The fight for clean beaches heads to the nation’s capital for high-level advocacy.
Clean water. Clean beaches. A healthy ocean. All of that takes work, and day in and day out, the San Clemente-based Surfrider Foundation fights the good fight for coastlines around the country.
And while beach cleanups, water testing and all the other amazing local activations they do make a huge impact, every year for the past seven years, a crew of Surfrider supporters heads to Washington, D.C. to spread their message to the decision makers in the nation’s capital.
Earlier this month, more than 150 Surfrider employees, members, and supporters from 23 states made the trip to Washington, D.C. for three days of high-level, high-stakes advocacy. With the youth leading the charge, 21 students from 14 clubs around the country made the trip.
“This experience showed me how powerful it is to use my voice to advocate for positive change,” said Lauren Londoño, an undergraduate student at Cal Poly San Luis Obispo. “As a result, I felt like I was heard and that my local representatives cared about what I had to say.”
With the group participating in 138 congressional, federal agency, and White House meetings in just 72 hours, it appears to have been a successful mission.
“There was widespread commitment among the legislators engaged during Hill Day to work for the highest investment ever in the Beaches Environmental Assessment and Coastal Health Act, or BEACH Act, that will enable water quality monitoring and public notification of dirty water on more beaches,” Surfrider said in a statement.
“Those same champions also supported maintaining funding for the Clean Water State Revolving Fund that invests in upgrades to our aging wastewater and stormwater infrastructure and will reduce sewage spills on our coasts,” Surfrider added.
In terms of specific, actionable items, Surfrider continued to push the National Park system to accelerate its phasing out of single-use plastics in the parks. The department currently has 2032 as its target date for the shift.
In a concerted effort to reduce plastic usage, Surfrider representatives also met with the General Services Administration—the agency in charge of the federal government’s purchasing—to pursue more reusable and sustainable materials.
Surfrider sat down with John Armor, director of the Office of National Marine Sanctuaries at the National Oceanic and Atmospheric Administration, as well as Deputy National Climate Advisor Mary Frances Repko.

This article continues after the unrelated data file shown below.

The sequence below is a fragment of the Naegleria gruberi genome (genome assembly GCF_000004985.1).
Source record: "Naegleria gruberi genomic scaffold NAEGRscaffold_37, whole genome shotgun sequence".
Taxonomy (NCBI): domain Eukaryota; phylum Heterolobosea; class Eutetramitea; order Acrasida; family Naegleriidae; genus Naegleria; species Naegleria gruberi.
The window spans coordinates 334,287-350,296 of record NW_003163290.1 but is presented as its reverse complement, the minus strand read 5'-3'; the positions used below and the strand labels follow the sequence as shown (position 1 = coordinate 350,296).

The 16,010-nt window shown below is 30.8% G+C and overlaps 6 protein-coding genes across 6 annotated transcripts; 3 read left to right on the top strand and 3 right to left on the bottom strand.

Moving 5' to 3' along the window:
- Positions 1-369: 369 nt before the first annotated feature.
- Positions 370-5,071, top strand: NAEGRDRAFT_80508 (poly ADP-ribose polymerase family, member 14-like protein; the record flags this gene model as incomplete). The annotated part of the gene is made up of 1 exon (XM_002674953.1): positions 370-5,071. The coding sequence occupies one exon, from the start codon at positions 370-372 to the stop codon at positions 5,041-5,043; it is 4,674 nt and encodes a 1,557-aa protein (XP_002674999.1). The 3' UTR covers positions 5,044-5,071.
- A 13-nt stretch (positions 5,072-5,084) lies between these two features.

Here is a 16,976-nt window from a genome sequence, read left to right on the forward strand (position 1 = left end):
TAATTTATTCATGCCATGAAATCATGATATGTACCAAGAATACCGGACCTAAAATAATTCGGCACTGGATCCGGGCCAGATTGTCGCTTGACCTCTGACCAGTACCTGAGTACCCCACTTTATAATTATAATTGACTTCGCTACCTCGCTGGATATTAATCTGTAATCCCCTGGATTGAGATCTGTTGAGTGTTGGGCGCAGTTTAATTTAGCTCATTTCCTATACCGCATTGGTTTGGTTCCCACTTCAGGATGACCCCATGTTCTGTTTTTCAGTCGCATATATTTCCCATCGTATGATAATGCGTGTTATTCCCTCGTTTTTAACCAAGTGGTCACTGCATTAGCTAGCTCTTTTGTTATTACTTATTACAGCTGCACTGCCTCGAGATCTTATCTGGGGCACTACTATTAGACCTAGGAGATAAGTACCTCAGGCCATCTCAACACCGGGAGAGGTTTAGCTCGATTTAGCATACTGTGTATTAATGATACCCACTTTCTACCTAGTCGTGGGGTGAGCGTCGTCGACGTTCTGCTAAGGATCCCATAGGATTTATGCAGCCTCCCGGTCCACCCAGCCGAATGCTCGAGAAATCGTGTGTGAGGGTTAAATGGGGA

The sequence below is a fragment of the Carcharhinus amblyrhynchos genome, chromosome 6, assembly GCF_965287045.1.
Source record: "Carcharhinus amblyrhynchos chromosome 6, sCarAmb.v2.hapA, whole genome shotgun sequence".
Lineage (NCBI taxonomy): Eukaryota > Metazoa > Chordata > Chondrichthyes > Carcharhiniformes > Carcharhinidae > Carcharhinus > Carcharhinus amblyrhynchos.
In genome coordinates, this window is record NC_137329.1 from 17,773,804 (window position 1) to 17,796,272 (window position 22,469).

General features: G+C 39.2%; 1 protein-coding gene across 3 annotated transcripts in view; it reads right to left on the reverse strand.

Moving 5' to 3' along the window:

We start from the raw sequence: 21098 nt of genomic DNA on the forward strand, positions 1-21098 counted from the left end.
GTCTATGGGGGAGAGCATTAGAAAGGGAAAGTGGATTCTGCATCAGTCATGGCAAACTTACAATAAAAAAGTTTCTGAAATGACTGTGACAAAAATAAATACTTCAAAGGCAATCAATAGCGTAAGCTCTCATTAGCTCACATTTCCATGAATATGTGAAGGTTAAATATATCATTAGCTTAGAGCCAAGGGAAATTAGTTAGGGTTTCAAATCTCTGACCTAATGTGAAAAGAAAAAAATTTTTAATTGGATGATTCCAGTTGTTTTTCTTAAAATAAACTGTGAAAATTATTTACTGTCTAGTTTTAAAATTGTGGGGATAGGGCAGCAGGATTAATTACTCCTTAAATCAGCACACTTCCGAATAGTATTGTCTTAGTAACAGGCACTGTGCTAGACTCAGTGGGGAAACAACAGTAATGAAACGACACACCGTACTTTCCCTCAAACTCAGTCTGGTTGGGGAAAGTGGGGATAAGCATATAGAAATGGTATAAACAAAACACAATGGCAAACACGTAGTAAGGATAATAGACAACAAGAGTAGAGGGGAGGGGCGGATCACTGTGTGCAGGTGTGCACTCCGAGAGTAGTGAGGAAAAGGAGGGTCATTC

“Our meeting with the Biden administration was inspiring, not only because we met with key leaders working on climate change, but also because we came with passion, knowledge, diversity, and determination,” said Stefanie Sekich, Surfrider’s Coasts and Climate Initiative senior manager.
It goes without saying that nothing happens overnight in Washington, D.C., but by showing up with such a large, dedicated, passionate group, and being so well-versed on such a wide array of issues, the Surfrider Foundation continues to be a critical voice in the fight for the coastal environment and protecting the beaches we all enjoy so much.
“In my experience, Surfrider Foundation’s annual Coastal Recreation Hill Day is the most inspiring and effective ocean and coastal recreation advocacy opportunity that I have had the privilege to attend,” said Cathey Curtis, general manager of Roxy. “Each year, I come away with an incredible amount of gratitude for the Surfrider crew and their advocacy work and a renewed commitment of support for the organization.”
Reflecting on the event, Luca Fasulo, founder of Surfrider’s new Corona del Mar High School Student Club in Southern California, said, “I feel empowered and inspired to continue relentlessly advocating for change in my city and county, as well as educating my peers on how we can contribute to creating a sustainable future for our oceans.”
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